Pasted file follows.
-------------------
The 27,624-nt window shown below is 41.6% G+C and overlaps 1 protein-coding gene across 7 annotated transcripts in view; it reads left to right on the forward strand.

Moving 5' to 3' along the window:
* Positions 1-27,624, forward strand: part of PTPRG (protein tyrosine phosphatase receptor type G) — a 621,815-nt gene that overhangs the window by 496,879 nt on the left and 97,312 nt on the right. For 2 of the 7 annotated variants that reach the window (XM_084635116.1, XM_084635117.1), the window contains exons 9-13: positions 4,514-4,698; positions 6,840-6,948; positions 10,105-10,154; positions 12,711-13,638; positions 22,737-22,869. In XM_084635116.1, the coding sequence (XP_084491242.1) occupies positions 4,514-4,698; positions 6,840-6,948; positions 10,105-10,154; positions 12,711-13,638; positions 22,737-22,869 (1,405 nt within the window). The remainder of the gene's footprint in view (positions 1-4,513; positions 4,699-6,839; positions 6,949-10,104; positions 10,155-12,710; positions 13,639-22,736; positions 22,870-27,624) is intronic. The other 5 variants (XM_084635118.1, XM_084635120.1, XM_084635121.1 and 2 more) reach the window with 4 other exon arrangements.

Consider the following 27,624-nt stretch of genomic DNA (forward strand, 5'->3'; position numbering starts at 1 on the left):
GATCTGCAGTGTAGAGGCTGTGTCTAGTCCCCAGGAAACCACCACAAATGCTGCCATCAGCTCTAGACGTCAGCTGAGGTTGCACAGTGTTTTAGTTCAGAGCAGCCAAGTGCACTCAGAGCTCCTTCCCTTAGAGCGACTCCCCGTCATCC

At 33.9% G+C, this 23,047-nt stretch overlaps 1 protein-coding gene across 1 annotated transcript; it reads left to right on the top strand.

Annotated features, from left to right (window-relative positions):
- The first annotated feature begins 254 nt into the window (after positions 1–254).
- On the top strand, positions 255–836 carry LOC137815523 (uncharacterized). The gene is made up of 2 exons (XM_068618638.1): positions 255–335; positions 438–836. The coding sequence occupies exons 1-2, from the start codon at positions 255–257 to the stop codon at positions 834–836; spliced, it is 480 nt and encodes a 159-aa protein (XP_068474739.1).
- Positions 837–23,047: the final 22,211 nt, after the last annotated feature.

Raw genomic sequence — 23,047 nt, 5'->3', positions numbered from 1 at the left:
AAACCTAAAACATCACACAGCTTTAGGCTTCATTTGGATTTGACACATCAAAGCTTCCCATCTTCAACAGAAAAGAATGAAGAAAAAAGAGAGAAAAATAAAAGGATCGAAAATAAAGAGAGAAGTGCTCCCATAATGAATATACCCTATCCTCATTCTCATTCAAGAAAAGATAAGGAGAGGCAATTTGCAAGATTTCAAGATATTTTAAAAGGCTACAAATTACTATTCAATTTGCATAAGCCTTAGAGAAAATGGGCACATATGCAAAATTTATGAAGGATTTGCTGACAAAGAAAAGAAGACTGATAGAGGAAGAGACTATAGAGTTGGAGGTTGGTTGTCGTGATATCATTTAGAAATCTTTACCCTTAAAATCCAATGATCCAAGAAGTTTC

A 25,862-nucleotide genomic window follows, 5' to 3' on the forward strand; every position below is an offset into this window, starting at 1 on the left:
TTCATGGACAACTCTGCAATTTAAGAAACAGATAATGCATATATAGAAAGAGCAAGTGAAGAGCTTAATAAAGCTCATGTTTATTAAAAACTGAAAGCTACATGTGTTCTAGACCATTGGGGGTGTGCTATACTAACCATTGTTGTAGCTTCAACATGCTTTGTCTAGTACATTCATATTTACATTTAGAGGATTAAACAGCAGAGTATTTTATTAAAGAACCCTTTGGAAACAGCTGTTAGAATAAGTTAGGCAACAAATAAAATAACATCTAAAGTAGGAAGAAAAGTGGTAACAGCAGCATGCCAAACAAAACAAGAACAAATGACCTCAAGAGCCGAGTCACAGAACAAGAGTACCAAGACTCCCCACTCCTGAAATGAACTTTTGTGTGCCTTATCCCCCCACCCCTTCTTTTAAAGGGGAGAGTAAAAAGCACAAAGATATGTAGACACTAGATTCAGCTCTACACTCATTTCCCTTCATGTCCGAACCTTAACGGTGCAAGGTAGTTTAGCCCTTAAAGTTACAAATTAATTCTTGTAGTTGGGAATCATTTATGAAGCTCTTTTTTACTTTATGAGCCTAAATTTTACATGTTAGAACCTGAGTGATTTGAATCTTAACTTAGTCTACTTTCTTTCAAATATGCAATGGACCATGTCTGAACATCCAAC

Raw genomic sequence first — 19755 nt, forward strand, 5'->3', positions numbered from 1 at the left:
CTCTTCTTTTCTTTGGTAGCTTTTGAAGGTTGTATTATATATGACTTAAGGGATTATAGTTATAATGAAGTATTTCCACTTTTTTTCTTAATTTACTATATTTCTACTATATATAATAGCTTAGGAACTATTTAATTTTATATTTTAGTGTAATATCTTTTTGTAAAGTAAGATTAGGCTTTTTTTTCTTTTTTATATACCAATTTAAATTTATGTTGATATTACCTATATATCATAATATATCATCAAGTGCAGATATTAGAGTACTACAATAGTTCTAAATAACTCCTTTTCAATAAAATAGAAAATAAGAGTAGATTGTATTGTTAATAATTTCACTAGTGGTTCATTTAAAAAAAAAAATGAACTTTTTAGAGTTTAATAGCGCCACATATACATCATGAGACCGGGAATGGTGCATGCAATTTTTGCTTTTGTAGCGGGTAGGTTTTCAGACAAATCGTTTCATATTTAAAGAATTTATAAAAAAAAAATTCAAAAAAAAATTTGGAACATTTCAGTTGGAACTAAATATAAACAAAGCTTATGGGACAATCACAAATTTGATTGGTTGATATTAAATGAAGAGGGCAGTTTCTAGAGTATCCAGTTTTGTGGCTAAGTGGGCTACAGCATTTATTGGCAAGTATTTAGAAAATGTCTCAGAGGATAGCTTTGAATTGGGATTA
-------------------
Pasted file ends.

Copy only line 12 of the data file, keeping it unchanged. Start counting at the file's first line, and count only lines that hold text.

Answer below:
AAACCTAAAACATCACACAGCTTTAGGCTTCATTTGGATTTGACACATCAAAGCTTCCCATCTTCAACAGAAAAGAATGAAGAAAAAAGAGAGAAAAATAAAAGGATCGAAAATAAAGAGAGAAGTGCTCCCATAATGAATATACCCTATCCTCATTCTCATTCAAGAAAAGATAAGGAGAGGCAATTTGCAAGATTTCAAGATATTTTAAAAGGCTACAAATTACTATTCAATTTGCATAAGCCTTAGAGAAAATGGGCACATATGCAAAATTTATGAAGGATTTGCTGACAAAGAAAAGAAGACTGATAGAGGAAGAGACTATAGAGTTGGAGGTTGGTTGTCGTGATATCATTTAGAAATCTTTACCCTTAAAATCCAATGATCCAAGAAGTTTC